If Apple doesn't want to pay a lot of attention to the Mac line, perhaps they should spin it off into a separate company.



    Clearly they never made the best servers for anything. No blades, no other form factors, and wow, a one year warranty? Dell has as standard 3 years with Pro support and on site in 4hrs 24x7. Like you said, Apple excels at the consumer side, and I wouldn't expect them to be able to excel at both. Same goes for Dell; they had top notch support and reliability before they focused on the consumer market.



    Even if Apple still sold the Xserve, it would probably be cheaper to use someone else's servers.
  • Reply 16 of 40
    zephzeph Posts: 133member
    Quote:
    Originally Posted by nvidia2008 View Post




    If the Mac were spun off to a different company it could wither, IMHO. iPad and iPhone is keeping it ticking.



    It's just that now Mac is really for everyday Joe and Jane. No more the realm of enterprise and creative pros.



    That's my point. Apple's consumer-driven product road map leaves very little room for high-end niche products. I see the demise of the MacPro on the horizon. With that in mind, would it be so terrible if Apple licensed -say- Oracle to cater to the OSX pro market?
  • Reply 17 of 40
    anonymouseanonymouse Posts: 6,580member
    Quote:
    Originally Posted by azentropy View Post


    "Hardly anyone was buying" turns into a 2+ month back order??

    Maybe hardly anyone was buying at that time because they hadn't been updated in over a year and were overpriced?



    To suggest that a Mac Pro or mac mini is a suitable replacement in a production server environment again shows that Apple never understood that market. In the environments I've worked, admins would be walked out for suggesting something so silly!



    I'd have to guess it really hasn't been a profitable line of business for them. My guess, again, is that many of their customers could probably do quite well with a Mac Pro or Mac Mini running OS X Server. Obviously, some number can't, but, of that category of customer, how many are using OS X Server and not running Linux or, in Windows shops, Windows Server? (If Linux weren't available running on basic "PC" architecture, it might have been a different game for Xserve.)



    I think they took a look at the rack mounted server market potential and decided it jut wasn't worth it for the returns. It's not really reasonable to expect them to be everywhere when "everywhere" just isn't giving much return on the investment. It's unfortunate for those who do want to run OS X Server and do need an Xserve class server, but this is just the sort of business decision that companies have to make all the time.
  • Reply 18 of 40
    anonymouseanonymouse Posts: 6,580member
    Quote:
    Originally Posted by zeph View Post


    ... I see the demise of the MacPro on the horizon. ...



    I don't see that happening. I expect that the demand for Mac Pros is orders of magnitude greater than for Xserves.
  • Reply 19 of 40
    al_bundyal_bundy Posts: 1,525member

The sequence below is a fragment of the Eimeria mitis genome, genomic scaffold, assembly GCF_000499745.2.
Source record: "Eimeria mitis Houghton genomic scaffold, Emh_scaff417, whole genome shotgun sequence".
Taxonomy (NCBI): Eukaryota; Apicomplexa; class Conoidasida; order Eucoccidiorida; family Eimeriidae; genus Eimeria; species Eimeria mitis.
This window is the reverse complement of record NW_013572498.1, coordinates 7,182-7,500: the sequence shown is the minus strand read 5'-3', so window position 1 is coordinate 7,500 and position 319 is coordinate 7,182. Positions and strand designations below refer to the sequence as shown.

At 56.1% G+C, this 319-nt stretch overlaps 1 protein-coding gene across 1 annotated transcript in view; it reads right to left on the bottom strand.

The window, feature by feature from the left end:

Quote:
    Originally Posted by Digiworkz View Post


    What if Apple discontinued the Xserve line only to replace it with a new revolutionary product. Something that will blow the roof off the server market.



    Apple will release a super high performance line of Xserves with the lightpeak tech at it's core and super fast solid state drives.



    Or what if Apple takes that same technology and adds a custom next generation Apple ARM CPU / CPU's. Think about how green that product would be. It the energy consumption would be a fraction of what today's server market uses.



    Just a couple of thoughts







    The 1u server market is all but dead due to Vmware. With HP and Dell you can even get killer 1u servers that will run Vmware very well. Only reason to buy dedicated servers these days is for SQL server or oracle. And people are even starting to put database servers on Vmware for dr reasons



    Where I work we just bought 4 new HP servers that will blow away anything apple has. And a lot cheaper.



    Ssd's are a waste in servers except in small niches. The roi is not there.
  • Reply 20 of 40
    Quote:
    Originally Posted by zoetmb View Post


    This must mean that Apple is not going to be using Macs in the North Carolina server farm. I think that's an embarrassment. What are they going to use? Dell? HP? "Yeah, we make the best computers, but we're not going to use them because either they're not powerful enough or they're hard to administer."



    Does any major Internet company buy servers from HP or Dell? I'm pretty sure that the big boys like Google, Amazon, and Microsoft custom build their own servers. I truely doubt Apple would buy servers from someone else. Since they are discontinuing the X-Serve I wouldn't be surprised if they are moving away from blade servers. I'll choose to speculate that they move on to their own custom built super computers (don't have any good reason to believe this, but it would be the coolest solution).
Sign In or Register to comment.